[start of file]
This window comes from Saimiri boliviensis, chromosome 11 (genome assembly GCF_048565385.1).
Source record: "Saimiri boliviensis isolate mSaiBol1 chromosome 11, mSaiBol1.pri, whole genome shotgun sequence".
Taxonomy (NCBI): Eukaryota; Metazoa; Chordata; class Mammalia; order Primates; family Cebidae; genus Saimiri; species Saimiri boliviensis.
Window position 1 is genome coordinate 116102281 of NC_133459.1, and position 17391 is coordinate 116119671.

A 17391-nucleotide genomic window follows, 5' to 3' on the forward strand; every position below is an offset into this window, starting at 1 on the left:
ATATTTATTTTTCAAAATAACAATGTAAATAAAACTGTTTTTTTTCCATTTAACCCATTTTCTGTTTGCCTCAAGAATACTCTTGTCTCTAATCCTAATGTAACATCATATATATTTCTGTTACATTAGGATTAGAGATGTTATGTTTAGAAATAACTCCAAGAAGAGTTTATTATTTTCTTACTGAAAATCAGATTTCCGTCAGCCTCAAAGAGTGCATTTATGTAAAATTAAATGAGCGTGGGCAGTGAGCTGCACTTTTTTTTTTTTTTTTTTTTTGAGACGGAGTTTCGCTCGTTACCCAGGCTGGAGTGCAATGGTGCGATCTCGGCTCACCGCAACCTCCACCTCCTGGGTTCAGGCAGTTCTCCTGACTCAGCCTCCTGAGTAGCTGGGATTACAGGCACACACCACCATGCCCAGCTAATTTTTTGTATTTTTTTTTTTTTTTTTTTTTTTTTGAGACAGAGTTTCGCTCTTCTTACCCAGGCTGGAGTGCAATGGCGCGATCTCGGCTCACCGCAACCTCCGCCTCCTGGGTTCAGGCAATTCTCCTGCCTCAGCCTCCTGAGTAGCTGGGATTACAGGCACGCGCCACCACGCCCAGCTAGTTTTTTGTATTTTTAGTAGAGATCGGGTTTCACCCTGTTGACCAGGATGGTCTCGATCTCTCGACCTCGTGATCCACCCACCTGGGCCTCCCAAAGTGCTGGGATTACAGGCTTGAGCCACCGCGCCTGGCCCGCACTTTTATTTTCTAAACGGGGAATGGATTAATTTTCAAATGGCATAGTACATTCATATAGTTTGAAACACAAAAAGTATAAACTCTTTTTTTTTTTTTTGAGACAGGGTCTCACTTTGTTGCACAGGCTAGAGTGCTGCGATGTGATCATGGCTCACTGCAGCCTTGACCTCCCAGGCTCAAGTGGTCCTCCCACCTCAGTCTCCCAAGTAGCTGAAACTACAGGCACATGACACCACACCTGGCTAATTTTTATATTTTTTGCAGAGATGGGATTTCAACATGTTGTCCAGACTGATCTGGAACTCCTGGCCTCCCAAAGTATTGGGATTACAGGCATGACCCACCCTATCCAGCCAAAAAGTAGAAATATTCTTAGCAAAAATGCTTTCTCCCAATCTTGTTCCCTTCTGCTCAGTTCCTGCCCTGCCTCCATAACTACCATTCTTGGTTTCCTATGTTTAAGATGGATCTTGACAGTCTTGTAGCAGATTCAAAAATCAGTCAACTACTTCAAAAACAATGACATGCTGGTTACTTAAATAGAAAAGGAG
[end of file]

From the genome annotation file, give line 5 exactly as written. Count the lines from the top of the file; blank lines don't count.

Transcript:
A 17391-nucleotide genomic window follows, 5' to 3' on the forward strand; every position below is an offset into this window, starting at 1 on the left: